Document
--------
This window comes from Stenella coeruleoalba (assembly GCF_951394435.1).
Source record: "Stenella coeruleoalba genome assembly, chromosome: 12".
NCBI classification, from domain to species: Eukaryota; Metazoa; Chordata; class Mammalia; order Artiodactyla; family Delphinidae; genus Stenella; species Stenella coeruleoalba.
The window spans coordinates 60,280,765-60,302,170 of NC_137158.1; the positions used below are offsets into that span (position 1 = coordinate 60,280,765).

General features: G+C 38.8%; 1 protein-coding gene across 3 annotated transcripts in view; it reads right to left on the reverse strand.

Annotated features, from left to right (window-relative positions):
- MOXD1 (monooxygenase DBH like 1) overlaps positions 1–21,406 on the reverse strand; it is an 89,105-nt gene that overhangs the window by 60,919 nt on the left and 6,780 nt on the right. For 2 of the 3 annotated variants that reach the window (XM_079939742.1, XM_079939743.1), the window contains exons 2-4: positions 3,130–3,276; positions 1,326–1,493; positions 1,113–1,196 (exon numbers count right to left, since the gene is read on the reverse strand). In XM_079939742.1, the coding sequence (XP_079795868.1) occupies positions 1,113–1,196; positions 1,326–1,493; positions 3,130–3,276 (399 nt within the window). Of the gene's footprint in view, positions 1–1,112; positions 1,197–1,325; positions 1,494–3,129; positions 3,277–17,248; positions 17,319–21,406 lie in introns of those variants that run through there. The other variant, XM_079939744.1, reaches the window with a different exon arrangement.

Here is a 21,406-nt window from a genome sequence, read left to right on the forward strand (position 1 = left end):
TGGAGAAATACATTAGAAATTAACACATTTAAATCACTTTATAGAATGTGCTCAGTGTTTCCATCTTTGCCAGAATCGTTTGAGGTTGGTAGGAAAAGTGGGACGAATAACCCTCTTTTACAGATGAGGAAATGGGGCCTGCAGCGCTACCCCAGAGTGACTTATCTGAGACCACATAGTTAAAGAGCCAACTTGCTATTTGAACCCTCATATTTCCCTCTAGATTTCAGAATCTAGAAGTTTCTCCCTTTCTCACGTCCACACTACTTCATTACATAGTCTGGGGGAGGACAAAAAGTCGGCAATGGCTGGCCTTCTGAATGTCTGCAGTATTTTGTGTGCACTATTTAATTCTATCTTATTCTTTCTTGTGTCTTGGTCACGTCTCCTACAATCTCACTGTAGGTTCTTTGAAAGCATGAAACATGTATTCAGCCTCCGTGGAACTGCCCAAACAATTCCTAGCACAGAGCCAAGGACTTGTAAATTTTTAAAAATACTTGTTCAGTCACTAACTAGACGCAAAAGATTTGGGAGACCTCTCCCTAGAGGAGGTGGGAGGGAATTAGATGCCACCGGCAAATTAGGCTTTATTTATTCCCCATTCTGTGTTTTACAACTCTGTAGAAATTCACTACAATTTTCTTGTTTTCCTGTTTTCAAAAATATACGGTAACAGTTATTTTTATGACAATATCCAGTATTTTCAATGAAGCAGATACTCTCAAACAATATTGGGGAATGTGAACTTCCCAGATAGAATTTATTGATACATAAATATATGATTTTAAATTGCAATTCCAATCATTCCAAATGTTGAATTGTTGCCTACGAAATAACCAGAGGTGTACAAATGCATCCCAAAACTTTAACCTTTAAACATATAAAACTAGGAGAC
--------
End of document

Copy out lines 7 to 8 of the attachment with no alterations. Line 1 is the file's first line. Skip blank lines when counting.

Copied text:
- MOXD1 (monooxygenase DBH like 1) overlaps positions 1–21,406 on the reverse strand; it is an 89,105-nt gene that overhangs the window by 60,919 nt on the left and 6,780 nt on the right. For 2 of the 3 annotated variants that reach the window (XM_079939742.1, XM_079939743.1), the window contains exons 2-4: positions 3,130–3,276; positions 1,326–1,493; positions 1,113–1,196 (exon numbers count right to left, since the gene is read on the reverse strand). In XM_079939742.1, the coding sequence (XP_079795868.1) occupies positions 1,113–1,196; positions 1,326–1,493; positions 3,130–3,276 (399 nt within the window). Of the gene's footprint in view, positions 1–1,112; positions 1,197–1,325; positions 1,494–3,129; positions 3,277–17,248; positions 17,319–21,406 lie in introns of those variants that run through there. The other variant, XM_079939744.1, reaches the window with a different exon arrangement.

Here is a 21,406-nt window from a genome sequence, read left to right on the forward strand (position 1 = left end):